Aside from his sporadic presence in IndyCar, Vautier has been working on a budding sports car career. He contested the entire Blancpain GT Series Sprint Cup in 2016, winning a race along the way. And he spent the 2017 season as a full-time IMSA competitor, piloting a Mercedes-AMG GT3 for SunEnergy1 Racing. He set a GT Daytona class record on his way to scoring a pole at the 2017 Mobil 1 12 Hours of Sebring.

Alongside Vautier, Matt McMurry also represents something of an unknown quantity. At only 19, the Phoenix native lacks the seasoning in a lot of the Prototype class’ heavy hitters.

A closer look at his career reveals a driver who is remarkably accomplished. In 2014, he became the youngest driver to enter and finish the 24 Hours of Le Mans (with Caterham Racing).

McMurry also is a veteran of the Rolex 24 with three previous starts, one from the pole position with Michael Shank Racing in 2015 and two in the GT Daytona class with Park Place Motorsports in 2016 and 2017.

Now with a high-profile team seeking to be a contender, Vautier and McMurry could become household names for race fans in 2018.

GRT Grasser Racing Team

From the “Where did they come from?” file, GRT Grasser Racing Team – a full-time Blancpain GT team slated to run only the Tequila Patron North American Endurance Cup events in IMSA – emerged from a very deep GT Daytona class as the fastest entry from the Roar Before the 24.

But a quick glance at its record in European sports car competition reveals a bit of a powerhouse, especially in its recent history. Drivers Mirko Bortolotti and Christian Engelhart brought home a 2017 Blancpain GT championship, and Engelhart and Rolf Ineichen won the 2017 ADAC GT Masters season finale.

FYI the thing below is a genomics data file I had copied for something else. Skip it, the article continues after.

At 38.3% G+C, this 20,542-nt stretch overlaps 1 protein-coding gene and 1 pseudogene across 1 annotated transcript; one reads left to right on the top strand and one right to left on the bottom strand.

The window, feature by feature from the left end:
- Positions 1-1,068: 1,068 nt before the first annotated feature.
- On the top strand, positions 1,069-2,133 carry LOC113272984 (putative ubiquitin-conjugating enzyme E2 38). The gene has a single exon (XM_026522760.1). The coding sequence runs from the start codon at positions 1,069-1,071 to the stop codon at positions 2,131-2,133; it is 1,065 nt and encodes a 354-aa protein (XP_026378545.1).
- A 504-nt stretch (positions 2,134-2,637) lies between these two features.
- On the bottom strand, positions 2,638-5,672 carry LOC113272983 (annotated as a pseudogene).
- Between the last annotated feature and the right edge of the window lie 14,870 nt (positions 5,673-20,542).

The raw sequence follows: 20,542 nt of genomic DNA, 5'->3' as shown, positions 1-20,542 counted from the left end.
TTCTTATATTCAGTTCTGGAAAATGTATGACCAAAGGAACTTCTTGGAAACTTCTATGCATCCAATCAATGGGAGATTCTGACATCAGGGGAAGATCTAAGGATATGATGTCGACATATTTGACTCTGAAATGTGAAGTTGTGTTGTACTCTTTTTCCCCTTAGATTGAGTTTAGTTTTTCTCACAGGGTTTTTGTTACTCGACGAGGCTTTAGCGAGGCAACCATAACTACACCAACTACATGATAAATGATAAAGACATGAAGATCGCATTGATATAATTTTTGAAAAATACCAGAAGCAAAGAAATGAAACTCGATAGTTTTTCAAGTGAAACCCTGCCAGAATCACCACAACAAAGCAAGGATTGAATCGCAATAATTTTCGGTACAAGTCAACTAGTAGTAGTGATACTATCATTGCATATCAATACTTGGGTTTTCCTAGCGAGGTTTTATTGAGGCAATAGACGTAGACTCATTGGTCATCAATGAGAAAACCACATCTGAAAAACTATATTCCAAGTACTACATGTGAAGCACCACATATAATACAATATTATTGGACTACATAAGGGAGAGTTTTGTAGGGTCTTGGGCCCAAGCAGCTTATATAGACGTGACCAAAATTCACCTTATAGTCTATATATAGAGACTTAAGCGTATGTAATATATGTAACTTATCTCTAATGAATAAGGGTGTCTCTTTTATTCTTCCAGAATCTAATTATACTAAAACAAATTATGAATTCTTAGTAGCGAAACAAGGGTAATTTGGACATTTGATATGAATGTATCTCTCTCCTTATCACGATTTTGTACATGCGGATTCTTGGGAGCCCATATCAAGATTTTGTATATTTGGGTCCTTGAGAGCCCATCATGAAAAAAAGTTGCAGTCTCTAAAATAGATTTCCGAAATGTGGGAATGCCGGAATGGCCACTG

It remains to be seen how GRT Grasser Racing Team will perform in the Rolex 24, but its prowess at the Roar put them among the GT Daytona powers. And given that last year’s GTD winner was an underdog in Alegra Motorsports, GTD could be primed for another unexpected winner.

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GoDaddy to sponsor Patrick in ‘Danica Double’ at Daytona, Indy — now all she needs are rides

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By The Associated Press

Danica Patrick is going back to green.

GoDaddy Green, to be exact – a fitting color for her farewell tour.

The company will sponsor Patrick in the upcoming “Danica Double” that will close out her racing career, The Associated Press has learned. Patrick has no ride yet for next month’s Daytona 500 or the Indianapolis 500 in May, but she now has the financial backing to pull it off.

This time around, the original GoDaddy Girl will symbolize the new core mission of the company that helped make her one of the world’s most recognizable athletes.

“There’s this great story: I left IndyCar with GoDaddy on my car, I started NASCAR with GoDaddy on my car, I’m most recognized as the GoDaddy green car and driver, and so to finish up my career that way feels appropriate,” Patrick told the AP from Scottsdale, Arizona.

Her final race will be the Indy 500, an appropriate choice because it was “The Greatest Spectacle in Racing” that rocketed Patrick and GoDaddy into pop culture notoriety.